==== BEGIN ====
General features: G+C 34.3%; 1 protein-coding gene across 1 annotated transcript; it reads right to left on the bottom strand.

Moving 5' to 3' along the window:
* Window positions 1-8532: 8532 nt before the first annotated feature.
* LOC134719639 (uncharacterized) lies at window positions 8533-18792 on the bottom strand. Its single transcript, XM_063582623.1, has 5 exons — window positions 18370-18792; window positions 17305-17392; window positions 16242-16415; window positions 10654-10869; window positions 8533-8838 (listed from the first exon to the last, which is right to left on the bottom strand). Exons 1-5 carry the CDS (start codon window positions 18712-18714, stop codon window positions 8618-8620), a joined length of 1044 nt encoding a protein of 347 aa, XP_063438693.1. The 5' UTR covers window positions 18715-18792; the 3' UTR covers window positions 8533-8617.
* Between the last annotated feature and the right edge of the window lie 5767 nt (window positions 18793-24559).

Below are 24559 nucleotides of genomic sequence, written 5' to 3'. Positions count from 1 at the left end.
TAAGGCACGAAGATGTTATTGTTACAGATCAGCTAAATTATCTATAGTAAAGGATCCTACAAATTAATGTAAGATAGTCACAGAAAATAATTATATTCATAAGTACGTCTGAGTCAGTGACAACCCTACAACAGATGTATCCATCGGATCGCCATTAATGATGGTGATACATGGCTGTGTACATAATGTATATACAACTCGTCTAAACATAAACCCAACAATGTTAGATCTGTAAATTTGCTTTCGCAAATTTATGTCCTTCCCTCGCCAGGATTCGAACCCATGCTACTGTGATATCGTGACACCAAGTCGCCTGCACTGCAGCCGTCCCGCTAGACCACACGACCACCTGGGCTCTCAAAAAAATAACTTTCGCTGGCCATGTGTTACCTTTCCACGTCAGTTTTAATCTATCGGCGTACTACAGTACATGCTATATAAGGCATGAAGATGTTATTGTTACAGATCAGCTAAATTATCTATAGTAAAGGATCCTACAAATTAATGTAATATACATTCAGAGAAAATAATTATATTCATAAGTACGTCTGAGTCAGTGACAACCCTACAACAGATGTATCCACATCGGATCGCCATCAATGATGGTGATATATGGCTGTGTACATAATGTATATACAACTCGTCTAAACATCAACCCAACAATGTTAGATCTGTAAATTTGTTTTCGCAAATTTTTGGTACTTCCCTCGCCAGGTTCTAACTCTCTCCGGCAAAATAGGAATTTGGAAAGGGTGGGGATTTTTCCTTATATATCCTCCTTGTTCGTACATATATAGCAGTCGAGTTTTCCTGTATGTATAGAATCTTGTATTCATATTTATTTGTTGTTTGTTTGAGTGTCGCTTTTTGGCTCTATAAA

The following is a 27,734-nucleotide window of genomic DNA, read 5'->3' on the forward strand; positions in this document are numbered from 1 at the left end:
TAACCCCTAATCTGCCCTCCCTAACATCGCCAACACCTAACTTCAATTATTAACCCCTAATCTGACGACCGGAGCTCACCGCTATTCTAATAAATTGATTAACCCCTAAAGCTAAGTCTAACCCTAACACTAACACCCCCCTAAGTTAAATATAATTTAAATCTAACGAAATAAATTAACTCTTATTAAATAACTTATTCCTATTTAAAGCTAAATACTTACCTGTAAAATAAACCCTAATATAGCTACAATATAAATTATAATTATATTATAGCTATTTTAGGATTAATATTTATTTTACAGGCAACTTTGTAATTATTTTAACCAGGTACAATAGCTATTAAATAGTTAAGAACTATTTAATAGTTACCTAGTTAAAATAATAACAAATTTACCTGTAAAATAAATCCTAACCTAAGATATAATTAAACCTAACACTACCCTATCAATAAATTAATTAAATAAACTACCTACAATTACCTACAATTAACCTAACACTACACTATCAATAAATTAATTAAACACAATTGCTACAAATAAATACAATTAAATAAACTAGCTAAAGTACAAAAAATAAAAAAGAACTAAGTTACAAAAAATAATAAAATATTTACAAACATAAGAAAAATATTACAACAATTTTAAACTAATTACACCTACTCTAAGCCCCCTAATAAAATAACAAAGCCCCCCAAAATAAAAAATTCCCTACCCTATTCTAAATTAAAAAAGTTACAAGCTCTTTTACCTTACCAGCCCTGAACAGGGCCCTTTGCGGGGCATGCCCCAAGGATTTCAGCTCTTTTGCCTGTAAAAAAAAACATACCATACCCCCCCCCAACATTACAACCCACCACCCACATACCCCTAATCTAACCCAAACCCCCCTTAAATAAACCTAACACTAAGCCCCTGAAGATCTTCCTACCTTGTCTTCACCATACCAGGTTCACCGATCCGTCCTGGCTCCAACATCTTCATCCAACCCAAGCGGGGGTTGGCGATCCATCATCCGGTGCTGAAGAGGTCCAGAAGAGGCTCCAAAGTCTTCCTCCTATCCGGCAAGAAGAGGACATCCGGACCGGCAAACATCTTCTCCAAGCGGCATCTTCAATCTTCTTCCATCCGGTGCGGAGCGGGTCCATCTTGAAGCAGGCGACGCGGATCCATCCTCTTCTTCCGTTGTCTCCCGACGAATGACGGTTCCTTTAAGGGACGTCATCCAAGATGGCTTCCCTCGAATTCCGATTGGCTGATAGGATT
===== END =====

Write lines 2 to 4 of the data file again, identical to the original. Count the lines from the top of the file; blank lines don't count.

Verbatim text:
Moving 5' to 3' along the window:
* Window positions 1-8532: 8532 nt before the first annotated feature.
* LOC134719639 (uncharacterized) lies at window positions 8533-18792 on the bottom strand. Its single transcript, XM_063582623.1, has 5 exons — window positions 18370-18792; window positions 17305-17392; window positions 16242-16415; window positions 10654-10869; window positions 8533-8838 (listed from the first exon to the last, which is right to left on the bottom strand). Exons 1-5 carry the CDS (start codon window positions 18712-18714, stop codon window positions 8618-8620), a joined length of 1044 nt encoding a protein of 347 aa, XP_063438693.1. The 5' UTR covers window positions 18715-18792; the 3' UTR covers window positions 8533-8617.